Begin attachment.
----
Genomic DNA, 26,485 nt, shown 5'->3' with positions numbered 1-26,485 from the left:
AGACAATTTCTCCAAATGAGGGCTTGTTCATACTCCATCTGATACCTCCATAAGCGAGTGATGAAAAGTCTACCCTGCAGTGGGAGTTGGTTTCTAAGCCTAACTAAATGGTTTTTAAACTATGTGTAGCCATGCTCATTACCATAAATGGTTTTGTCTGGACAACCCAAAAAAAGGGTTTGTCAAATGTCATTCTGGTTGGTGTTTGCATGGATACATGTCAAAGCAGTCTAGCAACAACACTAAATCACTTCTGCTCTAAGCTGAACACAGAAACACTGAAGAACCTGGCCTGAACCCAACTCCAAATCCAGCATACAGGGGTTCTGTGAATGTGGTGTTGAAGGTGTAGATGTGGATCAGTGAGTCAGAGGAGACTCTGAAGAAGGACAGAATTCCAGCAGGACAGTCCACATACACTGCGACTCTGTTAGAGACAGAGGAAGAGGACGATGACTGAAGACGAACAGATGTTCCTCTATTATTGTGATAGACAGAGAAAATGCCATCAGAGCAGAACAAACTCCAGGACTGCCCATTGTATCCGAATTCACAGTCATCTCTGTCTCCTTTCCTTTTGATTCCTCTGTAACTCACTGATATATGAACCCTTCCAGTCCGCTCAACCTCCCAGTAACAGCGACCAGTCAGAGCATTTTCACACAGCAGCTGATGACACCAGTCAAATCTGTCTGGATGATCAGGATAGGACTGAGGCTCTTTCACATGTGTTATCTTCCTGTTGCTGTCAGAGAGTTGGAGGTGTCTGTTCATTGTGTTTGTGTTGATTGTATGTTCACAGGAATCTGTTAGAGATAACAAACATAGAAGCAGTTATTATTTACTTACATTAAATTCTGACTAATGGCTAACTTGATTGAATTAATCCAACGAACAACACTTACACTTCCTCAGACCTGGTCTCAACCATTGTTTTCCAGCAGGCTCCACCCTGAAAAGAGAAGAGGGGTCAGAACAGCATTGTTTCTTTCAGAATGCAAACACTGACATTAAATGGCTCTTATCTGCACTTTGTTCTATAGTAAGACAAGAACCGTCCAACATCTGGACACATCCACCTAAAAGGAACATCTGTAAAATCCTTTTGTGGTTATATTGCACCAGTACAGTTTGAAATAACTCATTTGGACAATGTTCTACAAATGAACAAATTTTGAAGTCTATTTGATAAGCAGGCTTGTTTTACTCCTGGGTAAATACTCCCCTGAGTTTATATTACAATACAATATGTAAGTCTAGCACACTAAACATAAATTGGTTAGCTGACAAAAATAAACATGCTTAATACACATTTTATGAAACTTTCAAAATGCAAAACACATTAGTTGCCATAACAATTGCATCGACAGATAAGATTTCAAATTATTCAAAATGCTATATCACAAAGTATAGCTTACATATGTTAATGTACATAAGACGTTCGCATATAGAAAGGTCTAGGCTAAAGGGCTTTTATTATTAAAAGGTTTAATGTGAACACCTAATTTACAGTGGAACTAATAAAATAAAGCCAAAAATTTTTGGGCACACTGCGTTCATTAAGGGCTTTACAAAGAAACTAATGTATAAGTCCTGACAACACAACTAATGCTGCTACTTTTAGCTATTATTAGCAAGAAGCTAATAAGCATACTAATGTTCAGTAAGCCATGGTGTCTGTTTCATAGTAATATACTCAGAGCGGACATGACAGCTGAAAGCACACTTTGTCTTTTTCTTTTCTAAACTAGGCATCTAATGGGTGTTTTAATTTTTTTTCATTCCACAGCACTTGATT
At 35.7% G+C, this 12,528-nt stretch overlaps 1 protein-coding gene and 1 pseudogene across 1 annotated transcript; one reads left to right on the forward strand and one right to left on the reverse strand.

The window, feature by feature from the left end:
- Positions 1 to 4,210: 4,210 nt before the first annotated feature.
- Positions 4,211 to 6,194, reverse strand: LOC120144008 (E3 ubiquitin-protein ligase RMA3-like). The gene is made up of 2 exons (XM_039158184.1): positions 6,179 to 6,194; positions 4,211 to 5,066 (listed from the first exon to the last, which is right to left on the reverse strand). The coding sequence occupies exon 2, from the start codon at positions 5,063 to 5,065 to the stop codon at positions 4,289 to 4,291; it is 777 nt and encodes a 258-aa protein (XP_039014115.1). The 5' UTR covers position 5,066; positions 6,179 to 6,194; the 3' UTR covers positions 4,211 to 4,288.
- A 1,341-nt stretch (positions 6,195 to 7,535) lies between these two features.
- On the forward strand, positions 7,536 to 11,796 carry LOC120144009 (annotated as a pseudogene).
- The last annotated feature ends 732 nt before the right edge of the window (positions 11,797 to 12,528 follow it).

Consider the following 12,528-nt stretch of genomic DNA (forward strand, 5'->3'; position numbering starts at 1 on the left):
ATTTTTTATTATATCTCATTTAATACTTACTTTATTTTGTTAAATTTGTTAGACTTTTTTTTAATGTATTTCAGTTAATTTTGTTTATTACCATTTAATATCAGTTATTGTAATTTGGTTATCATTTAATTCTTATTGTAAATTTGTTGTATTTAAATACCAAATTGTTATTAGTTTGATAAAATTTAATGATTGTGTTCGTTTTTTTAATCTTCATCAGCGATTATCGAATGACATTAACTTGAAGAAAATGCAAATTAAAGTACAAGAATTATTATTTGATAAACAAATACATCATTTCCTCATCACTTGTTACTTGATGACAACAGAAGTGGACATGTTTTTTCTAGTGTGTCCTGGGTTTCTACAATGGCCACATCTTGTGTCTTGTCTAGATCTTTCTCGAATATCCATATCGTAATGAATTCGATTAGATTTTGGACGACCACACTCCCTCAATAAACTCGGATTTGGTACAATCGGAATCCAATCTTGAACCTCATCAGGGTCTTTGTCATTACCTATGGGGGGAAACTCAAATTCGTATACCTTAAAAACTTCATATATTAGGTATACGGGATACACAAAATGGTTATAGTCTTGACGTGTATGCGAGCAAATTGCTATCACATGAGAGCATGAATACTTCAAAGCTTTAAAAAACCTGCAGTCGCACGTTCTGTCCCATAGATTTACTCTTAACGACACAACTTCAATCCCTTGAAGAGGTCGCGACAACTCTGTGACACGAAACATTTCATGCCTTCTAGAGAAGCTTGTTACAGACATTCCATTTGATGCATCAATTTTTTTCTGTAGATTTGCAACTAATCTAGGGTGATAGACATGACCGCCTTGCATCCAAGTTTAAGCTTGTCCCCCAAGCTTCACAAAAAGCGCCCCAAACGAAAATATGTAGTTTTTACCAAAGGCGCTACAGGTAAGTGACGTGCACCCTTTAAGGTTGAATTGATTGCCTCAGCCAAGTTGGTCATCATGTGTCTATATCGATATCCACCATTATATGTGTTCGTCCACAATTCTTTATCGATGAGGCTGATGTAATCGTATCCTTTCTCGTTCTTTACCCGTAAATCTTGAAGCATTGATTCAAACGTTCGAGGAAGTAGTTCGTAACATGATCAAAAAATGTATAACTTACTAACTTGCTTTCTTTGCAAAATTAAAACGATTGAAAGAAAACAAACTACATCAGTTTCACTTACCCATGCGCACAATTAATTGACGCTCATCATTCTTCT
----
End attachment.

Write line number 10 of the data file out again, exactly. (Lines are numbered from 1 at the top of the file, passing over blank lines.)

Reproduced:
Consider the following 12,528-nt stretch of genomic DNA (forward strand, 5'->3'; position numbering starts at 1 on the left):